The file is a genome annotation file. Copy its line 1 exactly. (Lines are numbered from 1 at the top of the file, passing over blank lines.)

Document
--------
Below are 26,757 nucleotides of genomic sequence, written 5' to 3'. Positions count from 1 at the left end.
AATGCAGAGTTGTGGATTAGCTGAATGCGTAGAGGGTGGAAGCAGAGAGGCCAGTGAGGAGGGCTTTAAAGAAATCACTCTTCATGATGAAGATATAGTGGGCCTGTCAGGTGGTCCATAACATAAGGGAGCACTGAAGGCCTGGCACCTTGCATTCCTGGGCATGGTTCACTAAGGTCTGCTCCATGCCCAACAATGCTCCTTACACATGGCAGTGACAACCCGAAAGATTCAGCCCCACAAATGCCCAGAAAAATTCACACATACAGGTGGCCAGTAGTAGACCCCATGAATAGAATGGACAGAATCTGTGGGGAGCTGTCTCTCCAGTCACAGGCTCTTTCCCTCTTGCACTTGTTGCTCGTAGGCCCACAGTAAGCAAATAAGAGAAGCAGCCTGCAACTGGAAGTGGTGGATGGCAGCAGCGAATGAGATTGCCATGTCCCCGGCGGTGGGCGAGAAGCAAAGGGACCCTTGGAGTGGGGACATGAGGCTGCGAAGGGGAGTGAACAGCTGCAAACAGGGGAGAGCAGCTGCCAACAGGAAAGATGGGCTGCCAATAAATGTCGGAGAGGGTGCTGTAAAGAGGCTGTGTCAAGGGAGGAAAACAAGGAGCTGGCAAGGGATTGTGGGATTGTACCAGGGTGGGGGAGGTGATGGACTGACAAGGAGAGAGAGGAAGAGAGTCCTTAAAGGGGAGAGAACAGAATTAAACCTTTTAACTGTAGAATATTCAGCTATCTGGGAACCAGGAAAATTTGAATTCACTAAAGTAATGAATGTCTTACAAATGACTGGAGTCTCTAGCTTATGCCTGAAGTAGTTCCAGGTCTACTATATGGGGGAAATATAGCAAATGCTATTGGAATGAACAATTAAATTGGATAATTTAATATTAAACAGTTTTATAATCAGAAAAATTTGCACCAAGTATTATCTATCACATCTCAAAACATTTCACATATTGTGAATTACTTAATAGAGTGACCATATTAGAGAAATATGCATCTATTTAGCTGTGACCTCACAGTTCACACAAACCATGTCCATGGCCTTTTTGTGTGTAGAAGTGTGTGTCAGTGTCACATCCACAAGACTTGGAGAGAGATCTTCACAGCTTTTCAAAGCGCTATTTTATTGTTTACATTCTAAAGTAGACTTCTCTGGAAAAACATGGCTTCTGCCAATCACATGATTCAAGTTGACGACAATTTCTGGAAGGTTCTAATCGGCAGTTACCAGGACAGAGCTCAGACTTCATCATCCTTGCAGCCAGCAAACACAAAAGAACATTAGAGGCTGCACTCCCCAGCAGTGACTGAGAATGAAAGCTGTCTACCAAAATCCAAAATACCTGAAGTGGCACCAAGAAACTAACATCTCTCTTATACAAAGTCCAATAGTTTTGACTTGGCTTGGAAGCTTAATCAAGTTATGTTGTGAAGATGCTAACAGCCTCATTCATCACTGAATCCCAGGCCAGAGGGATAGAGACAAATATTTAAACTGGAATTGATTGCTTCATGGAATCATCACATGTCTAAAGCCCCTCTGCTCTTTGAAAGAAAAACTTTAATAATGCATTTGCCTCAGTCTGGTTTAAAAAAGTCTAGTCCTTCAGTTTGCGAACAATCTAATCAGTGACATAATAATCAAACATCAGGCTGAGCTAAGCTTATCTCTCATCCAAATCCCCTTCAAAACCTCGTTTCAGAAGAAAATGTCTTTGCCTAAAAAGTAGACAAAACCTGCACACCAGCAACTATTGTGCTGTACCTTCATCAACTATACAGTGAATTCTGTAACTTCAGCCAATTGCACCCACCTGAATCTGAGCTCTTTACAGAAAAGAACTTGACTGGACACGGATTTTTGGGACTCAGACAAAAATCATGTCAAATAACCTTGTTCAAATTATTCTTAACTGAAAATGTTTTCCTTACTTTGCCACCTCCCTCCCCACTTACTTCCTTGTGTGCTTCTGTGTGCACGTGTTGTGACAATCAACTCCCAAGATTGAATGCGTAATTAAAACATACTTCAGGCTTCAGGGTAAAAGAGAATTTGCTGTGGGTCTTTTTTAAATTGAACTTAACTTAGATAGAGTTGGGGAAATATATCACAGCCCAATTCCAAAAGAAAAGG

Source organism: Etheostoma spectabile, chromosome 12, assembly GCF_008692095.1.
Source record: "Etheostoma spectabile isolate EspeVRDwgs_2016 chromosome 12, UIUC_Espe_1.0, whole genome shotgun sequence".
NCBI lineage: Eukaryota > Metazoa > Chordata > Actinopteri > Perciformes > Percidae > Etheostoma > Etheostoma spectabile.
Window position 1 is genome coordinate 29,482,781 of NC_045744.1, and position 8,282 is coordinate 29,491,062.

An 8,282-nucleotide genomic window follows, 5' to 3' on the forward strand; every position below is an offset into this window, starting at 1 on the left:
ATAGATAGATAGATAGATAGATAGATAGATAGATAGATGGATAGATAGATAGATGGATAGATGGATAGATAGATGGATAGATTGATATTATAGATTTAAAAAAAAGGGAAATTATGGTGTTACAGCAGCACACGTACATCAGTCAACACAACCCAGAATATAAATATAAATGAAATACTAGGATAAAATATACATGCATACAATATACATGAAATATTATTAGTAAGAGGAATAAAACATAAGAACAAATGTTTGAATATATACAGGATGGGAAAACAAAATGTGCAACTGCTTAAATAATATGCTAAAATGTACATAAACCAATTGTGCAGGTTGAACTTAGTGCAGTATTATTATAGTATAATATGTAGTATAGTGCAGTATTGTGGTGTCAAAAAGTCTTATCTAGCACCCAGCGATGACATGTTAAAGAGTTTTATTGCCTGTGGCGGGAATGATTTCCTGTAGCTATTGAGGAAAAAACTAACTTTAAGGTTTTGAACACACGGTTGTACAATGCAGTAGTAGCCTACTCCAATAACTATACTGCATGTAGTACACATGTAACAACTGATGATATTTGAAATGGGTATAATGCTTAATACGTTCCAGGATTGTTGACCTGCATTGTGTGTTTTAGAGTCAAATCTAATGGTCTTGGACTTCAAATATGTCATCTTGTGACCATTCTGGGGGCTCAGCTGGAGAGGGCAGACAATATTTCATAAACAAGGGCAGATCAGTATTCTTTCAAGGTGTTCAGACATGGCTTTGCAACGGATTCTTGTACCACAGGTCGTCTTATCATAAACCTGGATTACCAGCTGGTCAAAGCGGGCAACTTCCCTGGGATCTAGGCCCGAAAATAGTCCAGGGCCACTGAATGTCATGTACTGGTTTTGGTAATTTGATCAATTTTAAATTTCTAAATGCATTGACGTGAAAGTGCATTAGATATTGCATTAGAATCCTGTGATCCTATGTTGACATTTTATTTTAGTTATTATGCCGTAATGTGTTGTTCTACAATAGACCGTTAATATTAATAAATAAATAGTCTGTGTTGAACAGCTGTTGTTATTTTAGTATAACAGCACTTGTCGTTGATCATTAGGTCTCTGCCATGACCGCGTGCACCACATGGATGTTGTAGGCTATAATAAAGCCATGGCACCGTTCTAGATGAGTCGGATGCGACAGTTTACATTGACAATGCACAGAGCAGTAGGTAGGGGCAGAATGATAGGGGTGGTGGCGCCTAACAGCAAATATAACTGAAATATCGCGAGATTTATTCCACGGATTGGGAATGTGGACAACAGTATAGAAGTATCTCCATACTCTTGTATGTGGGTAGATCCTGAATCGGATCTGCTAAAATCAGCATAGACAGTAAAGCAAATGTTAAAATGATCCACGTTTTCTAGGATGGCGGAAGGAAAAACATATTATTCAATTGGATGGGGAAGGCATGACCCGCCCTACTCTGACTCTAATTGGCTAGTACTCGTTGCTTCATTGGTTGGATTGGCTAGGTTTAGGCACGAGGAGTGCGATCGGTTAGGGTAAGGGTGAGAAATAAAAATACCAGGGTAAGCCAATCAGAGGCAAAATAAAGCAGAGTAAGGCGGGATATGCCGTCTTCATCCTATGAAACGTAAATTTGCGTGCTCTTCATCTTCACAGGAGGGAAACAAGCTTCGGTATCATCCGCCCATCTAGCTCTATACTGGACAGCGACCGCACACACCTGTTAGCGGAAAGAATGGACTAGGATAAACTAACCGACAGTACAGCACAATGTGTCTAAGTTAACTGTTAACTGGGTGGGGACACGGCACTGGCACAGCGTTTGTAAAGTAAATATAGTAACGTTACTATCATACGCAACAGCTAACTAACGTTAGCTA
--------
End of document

Below are 26,757 nucleotides of genomic sequence, written 5' to 3'. Positions count from 1 at the left end.